How did Anies do as governor? Jakartans, experts are divided

He was generally praised for his Covid-19 response and efforts to improve the city's transportation system, but observers have expressed disappointment over his failure to tackle the city's employment, environmental and housing issues.

Nina A. Loasana

Nina A. Loasana

The Jakarta Post


Jakarta Governor Anies Baswedan (left) and Jakarta Deputy Governor Ahmad Riza Patria (right) pose for photographers on Sept. 13 after attending a plenary session at the Jakarta City Council. The session formally declared the end of the governor and deputy governor’s terms in October.(Antara/Indrianto Eko Suwarso)

October 18, 2022

JAKARTA – Anies Baswedan stepped down from his position as Jakarta governor on Sunday, becoming the city’s first leader in 10 years to complete a full five-year term in office.

The general public and experts have distinctly different views on Anies’ job performance. A February survey by the Populi Center found that 86 percent of Jakarta residents were satisfied with Anies’ leadership. Another survey by the Jakarta-based Center for Strategic and International Studies (CSIS) in June showed that 51 percent of expert respondents who were familiar with Jakarta’s issues were dissatisfied with Anies’ performance as governor.

Anies was generally praised for his COVID-19 response and efforts to improve the city’s transportation system, but observes have expressed disappointment over his failure to tackle the city’s employment, environmental and housing issues.

Leading through crisis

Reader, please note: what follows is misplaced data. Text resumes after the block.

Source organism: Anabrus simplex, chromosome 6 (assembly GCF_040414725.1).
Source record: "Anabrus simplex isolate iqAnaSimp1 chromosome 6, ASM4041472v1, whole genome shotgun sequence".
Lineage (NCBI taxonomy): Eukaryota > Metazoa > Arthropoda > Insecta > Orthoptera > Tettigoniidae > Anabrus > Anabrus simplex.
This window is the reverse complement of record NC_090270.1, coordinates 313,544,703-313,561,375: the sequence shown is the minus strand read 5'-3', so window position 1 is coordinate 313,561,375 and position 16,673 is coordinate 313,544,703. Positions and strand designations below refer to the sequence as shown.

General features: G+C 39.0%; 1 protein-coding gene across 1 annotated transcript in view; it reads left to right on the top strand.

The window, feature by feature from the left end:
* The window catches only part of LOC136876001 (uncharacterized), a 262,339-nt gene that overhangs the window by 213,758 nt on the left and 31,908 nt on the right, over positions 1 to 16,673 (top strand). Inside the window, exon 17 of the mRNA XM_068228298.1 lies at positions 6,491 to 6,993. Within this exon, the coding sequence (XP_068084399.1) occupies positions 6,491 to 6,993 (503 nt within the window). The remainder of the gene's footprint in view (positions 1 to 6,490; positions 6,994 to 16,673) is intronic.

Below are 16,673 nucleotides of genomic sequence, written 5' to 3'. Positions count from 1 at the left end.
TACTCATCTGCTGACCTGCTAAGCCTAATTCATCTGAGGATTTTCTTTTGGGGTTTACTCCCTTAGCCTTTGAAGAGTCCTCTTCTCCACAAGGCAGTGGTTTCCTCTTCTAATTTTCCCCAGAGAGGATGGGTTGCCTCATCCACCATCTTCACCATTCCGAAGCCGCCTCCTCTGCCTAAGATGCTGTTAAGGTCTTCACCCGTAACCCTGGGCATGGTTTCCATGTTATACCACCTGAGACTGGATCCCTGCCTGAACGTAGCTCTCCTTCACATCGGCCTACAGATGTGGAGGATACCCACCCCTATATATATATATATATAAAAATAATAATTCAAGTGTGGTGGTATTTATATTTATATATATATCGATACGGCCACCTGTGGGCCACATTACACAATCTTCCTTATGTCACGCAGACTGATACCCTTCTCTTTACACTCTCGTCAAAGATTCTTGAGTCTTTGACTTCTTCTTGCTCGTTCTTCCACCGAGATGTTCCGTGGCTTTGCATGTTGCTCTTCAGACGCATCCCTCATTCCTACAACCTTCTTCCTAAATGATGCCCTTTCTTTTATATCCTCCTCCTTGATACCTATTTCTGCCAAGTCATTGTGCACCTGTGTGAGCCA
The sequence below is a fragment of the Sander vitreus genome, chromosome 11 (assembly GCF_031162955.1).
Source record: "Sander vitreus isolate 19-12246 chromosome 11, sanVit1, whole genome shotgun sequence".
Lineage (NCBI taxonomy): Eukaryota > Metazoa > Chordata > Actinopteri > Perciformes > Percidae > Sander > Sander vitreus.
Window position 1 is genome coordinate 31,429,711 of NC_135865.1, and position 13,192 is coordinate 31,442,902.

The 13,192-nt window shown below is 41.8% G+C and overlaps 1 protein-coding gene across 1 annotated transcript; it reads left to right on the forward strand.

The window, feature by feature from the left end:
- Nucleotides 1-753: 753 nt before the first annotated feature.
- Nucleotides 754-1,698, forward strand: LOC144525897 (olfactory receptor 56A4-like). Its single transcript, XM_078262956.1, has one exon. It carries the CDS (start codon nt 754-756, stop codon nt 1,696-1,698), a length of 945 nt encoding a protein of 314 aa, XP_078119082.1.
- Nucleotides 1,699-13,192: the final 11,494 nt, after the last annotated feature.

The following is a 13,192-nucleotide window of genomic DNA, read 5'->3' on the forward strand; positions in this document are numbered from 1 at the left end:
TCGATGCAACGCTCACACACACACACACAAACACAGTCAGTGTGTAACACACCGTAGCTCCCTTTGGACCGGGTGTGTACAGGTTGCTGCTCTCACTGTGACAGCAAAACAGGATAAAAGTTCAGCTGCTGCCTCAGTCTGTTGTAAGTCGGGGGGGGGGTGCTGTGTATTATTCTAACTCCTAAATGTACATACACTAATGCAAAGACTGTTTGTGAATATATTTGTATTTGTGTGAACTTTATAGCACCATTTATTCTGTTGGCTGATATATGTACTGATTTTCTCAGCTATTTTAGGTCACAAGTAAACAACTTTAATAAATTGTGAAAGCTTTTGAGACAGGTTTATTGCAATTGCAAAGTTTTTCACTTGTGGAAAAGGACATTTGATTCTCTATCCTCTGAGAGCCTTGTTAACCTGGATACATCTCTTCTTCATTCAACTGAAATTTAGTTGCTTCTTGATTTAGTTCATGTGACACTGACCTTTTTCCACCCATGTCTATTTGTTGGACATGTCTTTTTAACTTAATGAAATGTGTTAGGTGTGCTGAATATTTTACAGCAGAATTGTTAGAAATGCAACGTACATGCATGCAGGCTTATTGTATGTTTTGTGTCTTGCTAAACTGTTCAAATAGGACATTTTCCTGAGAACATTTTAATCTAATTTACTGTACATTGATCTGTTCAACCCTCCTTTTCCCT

Anies was widely commended for his efforts to tame the spread of COVID-19 in Jakarta over the past two years, despite the fact that the capital was among the hardest-hit regions in multiple waves of infection due to its high population density.

During the devastating Delta wave in mid-2021, which pushed Jakarta’s healthcare system to the brink of collapse, Anies worked to help bring the city’s daily caseload down from around 14,600 to 2,600 and reduce the hospital bed occupancy rate from 90 percent to 73 percent in two weeks.

Throughout the pandemic, Jakarta consistently had the highest rates of testing and primary and booster vaccinations of the country’s provinces.

Last year, London tech company Deep Knowledge Analytics named Jakarta among the 50 cities with the best pandemic responses in the world. The capital also received several awards from the Health Ministry for contact tracing and enforcement of COVID-19 restrictions.

Transforming transportation

Anies has received awards and international recognition for his efforts to transform public transportation in Jakarta, one of the most congested cities in the world.

Through his administration’s flagship Jak Lingko transportation program, Anies integrated thousands of privately owned angkot (public minivans) with city-owned bus service Transjakarta.

By the end of his term, Anies had met his own target of placing bus stops within 500 meters’ walking distance for more than 86 percent of Jakarta’s residents.

In early 2019, the city launched the country’s first modern subway system, the Jakarta MRT, as well as its first light rapid transit (LRT) system. Both projects, however, were initiated by Anies’ predecessors. In 2013, then-governor Joko “Jokowi” Widodo began the MRT project, and in 2015, then-governor Basuki “Ahok” Tjahaja Purnama initiated the LRT project.

Anies integrated the MRT and LRT lines with other transportation networks, including Transjakarta and the Commuter Line train service.

To counter the city’s dependence on automobiles, Anies built some 103 kilometers of bike lanes and 67 bike-sharing stations and renovated 265 kilometers of pedestrian walkways.